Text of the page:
In preparation for HSS Atlanta’s annual CV review, over the next several weeks, our Professionalization Officer, Thomas Darragh, will be sharing a series of blogs about crafting, updating, and getting the most out of your curriculum vitae (CV). If you’re interested in workshopping your CV at HSS, please be sure to sign up for the review by following the link!
To start, he will outline some basics about CVs, explaining why you should have more than one and letting you know what you need to collect to make your first CV. In subsequent posts, he’ll cover building your CV, tailing it to specific jobs, and how to keep your CV up to date. Keep reading for more!
What is a CV? It is best to think of it as your academic résumé. It contains a list of everything you have done in academia, and it is often the first thing people will see when you apply for a job, a fellowship, or a conference. At its best, a CV will convey the levels of knowledge you possess about different subjects, and it will specify responsibilities you have had in past and current positions.
However, you should not view your CV as a single, unchanging document. You need to customize your CV to the jobs and programs you are applying for, meaning you want to have multiple CVs. You should have one that contains every detail about everything you’ve done. You can then use this master CV to cut and paste for other CVs. You may also find it handy to have a one-page copy and several other generic CVs on hand for various general positions, conferences, and funding opportunities. This way, you can use these as reference points when you need to customize a CV for a specific opportunity.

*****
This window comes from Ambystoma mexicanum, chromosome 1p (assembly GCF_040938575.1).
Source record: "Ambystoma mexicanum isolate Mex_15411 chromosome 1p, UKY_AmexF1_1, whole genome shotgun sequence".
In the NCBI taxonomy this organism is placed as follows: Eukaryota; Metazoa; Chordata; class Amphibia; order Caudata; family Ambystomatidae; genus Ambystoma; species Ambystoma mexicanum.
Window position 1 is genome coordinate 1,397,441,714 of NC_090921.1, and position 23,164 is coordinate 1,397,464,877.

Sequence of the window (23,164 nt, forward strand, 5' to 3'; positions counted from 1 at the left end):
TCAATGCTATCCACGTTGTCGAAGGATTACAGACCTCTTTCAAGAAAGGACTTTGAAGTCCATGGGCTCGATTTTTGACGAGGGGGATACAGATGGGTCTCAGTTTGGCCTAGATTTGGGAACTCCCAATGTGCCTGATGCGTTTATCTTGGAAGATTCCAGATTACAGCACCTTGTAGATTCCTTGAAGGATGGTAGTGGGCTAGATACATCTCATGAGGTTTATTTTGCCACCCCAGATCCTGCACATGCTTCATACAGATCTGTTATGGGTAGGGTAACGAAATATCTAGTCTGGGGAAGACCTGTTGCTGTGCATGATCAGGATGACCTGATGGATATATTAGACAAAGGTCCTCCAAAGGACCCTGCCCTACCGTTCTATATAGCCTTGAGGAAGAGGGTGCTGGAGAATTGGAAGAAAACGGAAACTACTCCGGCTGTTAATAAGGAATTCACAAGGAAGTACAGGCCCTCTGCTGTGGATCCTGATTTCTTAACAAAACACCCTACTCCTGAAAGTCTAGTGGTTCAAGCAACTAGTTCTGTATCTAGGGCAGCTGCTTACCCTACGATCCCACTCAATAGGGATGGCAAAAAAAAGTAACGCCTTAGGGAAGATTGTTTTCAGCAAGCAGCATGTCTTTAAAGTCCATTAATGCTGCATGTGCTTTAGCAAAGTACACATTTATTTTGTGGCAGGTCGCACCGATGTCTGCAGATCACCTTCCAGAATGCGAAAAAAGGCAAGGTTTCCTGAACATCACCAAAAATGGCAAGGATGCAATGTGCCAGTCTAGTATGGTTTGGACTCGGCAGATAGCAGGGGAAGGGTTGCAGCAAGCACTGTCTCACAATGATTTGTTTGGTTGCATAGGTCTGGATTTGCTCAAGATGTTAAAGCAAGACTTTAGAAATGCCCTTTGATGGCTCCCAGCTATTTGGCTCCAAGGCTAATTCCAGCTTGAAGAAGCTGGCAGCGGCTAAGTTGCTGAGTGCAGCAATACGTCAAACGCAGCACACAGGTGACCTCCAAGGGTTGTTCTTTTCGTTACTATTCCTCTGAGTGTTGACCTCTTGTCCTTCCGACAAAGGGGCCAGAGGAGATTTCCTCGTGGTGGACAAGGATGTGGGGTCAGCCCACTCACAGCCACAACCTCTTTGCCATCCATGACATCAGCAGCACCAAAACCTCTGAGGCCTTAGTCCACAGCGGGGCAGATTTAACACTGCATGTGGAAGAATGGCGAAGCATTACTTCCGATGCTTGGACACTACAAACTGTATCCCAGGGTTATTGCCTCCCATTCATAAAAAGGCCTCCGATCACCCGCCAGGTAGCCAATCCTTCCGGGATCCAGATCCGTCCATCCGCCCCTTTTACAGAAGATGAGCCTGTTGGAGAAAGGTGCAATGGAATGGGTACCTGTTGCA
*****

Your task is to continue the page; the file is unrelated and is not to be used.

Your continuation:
In creating your master CV, you should collect as much possible information about your academic career as possible. You’ll need to list any degrees, including majors and minors. You will need an outline of all the presentations you have given, with titles, name of the conferences, and dates. You need to have your publications, a list of any workshops you have been to, and finally, anything else you think you may want to keep track of (such as contact information for your recommendation writers).
In the next blog, we’ll walk you through putting all this information into your master CV and how to use it to make templates for any other CV you might need in the future.
By Thomas Darragh